A set of parameters for representing a traffic encryption key, a traffic encryption key sequence number, a traffic encryption key lifetime, and an encryption algorithm is defined to be a security association (SA) which includes a security association-identification (SA-ID) as an identifier. Each of the multicast service or the broadcast relates to a different SA. In detail, the subscriber stations receiving the same multicast service have the same single SA information and the other subscriber stations receiving the same broadcast service have the same single SA information, but the two kinds of SA information do not correspond to each other. Therefore, the Key Request message includes an SA-ID (an identifier of the SA related to the corresponding service), and the subscriber station requests a traffic encryption key corresponding to the nth SA-ID and information corresponding to the traffic encryption key from the base station 20.

Also, a MAC header of the Key Request message transmitted to the base station 20 from the subscriber station 10 includes a Primary Management CID for a primary management connection. The base station 20 allocates a specific Primary Management CID to the subscriber station 10 to thus identify the subscriber station 10 each time the subscriber station 10 initially accesses the base station 20.

When receiving the Key Request message from the subscriber station 10, the base station 20 uses field values of the Key Request message, generates an xth traffic encryption key TEKx through a traffic encryption key generation algorithm, and transmits one to the subscriber station 10 through a Key Reply message in step S110. In this instance, the base station 20 in the Key Reply message since the subscriber station 10 has requested the nth SA. The base station 20 applies the same Primary Management CID included in the MAC header of the Key Request message to the MAC header of the Key Reply message since the base station must transmit the traffic encryption key to the subscriber station which has requested the traffic encryption key. The process for the subscriber station 10 to initially receive a traffic encryption key for the multicast service or the broadcast service is accordingly finished.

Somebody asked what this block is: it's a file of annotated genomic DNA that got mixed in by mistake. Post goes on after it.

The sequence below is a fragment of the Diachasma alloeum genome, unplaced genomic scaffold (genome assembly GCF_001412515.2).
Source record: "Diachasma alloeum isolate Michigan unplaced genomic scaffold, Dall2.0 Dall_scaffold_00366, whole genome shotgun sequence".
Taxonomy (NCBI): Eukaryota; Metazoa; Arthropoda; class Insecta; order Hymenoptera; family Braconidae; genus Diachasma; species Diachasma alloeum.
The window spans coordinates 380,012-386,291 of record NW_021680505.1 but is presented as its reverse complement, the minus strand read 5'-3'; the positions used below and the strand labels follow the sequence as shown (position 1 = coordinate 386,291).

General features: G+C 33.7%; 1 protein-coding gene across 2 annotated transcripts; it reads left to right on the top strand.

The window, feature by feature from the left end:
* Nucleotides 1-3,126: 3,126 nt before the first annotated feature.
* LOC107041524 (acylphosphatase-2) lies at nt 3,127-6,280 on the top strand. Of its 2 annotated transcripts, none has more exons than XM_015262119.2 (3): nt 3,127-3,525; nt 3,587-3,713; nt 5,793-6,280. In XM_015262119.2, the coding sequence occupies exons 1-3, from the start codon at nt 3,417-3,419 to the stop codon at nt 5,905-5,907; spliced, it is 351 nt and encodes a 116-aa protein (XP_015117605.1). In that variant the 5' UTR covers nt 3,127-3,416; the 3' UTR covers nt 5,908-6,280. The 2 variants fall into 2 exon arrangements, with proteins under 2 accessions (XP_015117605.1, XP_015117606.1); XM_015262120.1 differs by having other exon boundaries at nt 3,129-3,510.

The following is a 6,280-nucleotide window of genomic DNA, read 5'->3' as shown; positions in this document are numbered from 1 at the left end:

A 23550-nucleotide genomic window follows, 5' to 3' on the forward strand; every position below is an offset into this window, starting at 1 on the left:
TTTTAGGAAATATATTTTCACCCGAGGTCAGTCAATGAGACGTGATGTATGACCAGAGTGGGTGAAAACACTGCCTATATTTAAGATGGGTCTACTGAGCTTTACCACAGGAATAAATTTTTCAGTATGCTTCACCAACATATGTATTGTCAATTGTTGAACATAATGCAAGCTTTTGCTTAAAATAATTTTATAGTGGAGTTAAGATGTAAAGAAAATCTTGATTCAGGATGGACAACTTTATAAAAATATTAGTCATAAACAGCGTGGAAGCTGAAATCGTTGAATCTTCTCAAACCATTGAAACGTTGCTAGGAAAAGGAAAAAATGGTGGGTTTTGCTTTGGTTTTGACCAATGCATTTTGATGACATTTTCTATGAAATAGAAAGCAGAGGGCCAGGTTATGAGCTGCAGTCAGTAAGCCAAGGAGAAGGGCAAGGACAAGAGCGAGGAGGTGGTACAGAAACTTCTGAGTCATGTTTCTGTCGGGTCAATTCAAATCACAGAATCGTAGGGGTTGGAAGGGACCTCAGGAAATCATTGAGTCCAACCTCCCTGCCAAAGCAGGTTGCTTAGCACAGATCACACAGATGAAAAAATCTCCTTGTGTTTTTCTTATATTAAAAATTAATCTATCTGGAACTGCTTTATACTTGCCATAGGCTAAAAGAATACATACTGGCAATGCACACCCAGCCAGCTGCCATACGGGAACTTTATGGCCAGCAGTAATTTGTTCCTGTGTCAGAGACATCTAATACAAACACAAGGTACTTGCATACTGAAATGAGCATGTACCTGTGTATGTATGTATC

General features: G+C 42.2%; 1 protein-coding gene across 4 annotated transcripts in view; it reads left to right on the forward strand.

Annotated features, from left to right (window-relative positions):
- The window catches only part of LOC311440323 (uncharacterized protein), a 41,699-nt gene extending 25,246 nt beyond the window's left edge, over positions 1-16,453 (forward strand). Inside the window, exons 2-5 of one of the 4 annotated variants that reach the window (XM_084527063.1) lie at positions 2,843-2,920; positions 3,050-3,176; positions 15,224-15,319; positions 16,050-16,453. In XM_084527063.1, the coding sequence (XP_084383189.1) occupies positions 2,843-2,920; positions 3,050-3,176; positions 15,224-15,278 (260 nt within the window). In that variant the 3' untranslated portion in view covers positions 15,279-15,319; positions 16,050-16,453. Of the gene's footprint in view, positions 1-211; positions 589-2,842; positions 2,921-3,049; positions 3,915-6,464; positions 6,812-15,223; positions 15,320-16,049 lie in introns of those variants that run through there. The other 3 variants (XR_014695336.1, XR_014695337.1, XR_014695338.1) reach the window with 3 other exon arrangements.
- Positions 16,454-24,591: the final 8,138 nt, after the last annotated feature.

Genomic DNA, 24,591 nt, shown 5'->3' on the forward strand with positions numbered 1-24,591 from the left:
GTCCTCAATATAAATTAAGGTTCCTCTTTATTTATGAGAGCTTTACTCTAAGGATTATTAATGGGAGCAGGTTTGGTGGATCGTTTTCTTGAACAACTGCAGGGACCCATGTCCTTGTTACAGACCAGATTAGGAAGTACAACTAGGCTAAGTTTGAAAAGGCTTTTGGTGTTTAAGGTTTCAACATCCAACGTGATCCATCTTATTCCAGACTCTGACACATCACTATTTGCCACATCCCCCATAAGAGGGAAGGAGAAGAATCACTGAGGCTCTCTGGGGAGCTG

The subscriber station 10 uses the xth traffic encryption key on the nth SA generated by the base station to decrypt the traffic data of the corresponding service. In addition, when the subscriber station 10 receives the traffic encryption key from the base station 20 through the Key Reply message, a TEK Active Lifetime of the corresponding traffic encryption key is started in step S120.

The subscriber station 10 manages a TEK Grace Time in order to periodically update the traffic encryption key and thus receive a seamless and stable traffic service. The TEK Grace Time represents a time at which the subscriber station 10 requests an update of the traffic encryption key before the traffic encryption key is expired. Hence, the subscriber station 10 generates a TEK Refresh Timeout event in step S140 when the TEK Grace Time is operated in step S130. A traffic encryption key state machine for executing the TEK Refresh Timeout event is installed in the subscriber station 10.